“Instead of stepping back and allowing grad student workers to make this decision for themselves,” Graduate Student Organizing Committee (GSOC) organizers wrote in a press release, “the administration hired high-priced, union-busting lawyers from Ballard Spahr.”
Ballard Spahr, the law firm hired to represent the university during the union negotiations, offers “union avoidance” services on its website, describing how it can help potential clients “maintain a union-free environment.”
And according to The Pitt News, which uncovered the university’s financial disclosure reports, preserving that union-free environment came with a price tag of close to $240,000 over the course of three fiscal years.
The reports show that Pitt administrators paid Ballard Spahr $20,555 in the 2015-16 fiscal year, $73,922 in 2016-17 and $144,584 in 2017-18. The 2018-19 numbers will be disclosed by the end of 2019.
A Pitt spokesman told the student paper that Ballard Spahr provided expertise in multiple areas.
“They are one vendor among hundreds that we maintain partnerships with,” the spokesman wrote. “This vendor network plays a key role in helping the University meet its mission of leveraging knowledge for society’s gain while also efficiently addressing specific issues affecting students, faculty, and staff.”
During the time the payments were made, Pitt faced unionization efforts not just from graduate students, but also from faculty. The Pennsylvania Labor Relations Board ruled in April that faculty union organizers failed to collect enough signed cards from faculty to hold a hearing — another decision that organizers are appealing.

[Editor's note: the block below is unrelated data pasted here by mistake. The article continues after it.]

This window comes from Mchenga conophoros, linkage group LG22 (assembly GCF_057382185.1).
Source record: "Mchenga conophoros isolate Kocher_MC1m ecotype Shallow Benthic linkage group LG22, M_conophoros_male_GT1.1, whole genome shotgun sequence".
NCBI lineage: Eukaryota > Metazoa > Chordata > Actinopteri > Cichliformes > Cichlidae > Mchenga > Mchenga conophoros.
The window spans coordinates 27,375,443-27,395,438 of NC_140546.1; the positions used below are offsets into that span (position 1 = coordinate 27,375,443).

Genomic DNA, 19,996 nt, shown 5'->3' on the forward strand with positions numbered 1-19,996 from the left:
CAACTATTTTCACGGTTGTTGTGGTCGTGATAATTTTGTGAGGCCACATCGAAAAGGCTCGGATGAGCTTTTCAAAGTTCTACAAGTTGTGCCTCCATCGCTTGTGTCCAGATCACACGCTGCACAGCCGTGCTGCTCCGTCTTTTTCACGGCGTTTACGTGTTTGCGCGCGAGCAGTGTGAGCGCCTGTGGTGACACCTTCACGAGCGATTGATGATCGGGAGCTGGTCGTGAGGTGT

Ballard Spahr’s other university clients have included Penn State, where graduate students voted against unionization in 2018, and the University of Pennsylvania, where graduate organizers withdrew their petition for an election the same year.
In the time frame that Ballard Spahr was hired by the Pitt, the administration was pushing the narrative that unions among faculty and the graduate students would hurt the student-teacher relationship, even though studies have shown unions at universities don't negatively affect this relationship and sometimes improve it.
The initial April vote, with its 37-vote margin, was deemed inconclusive due to a large number of contested ballots, but the PLRB said later there were not enough “yes” votes among the contested ballots to overturn the vote.
The board held a hearing May 14 and 15 in response to graduate union organizers’ allegations that Pitt used “unlawful” tactics to impact the vote’s outcome. Organizers claimed administration election watchers observing the election kept an independent list of all students who voted, intended to intimidate voters. They hope the board will rule to overturn the election and hold another one.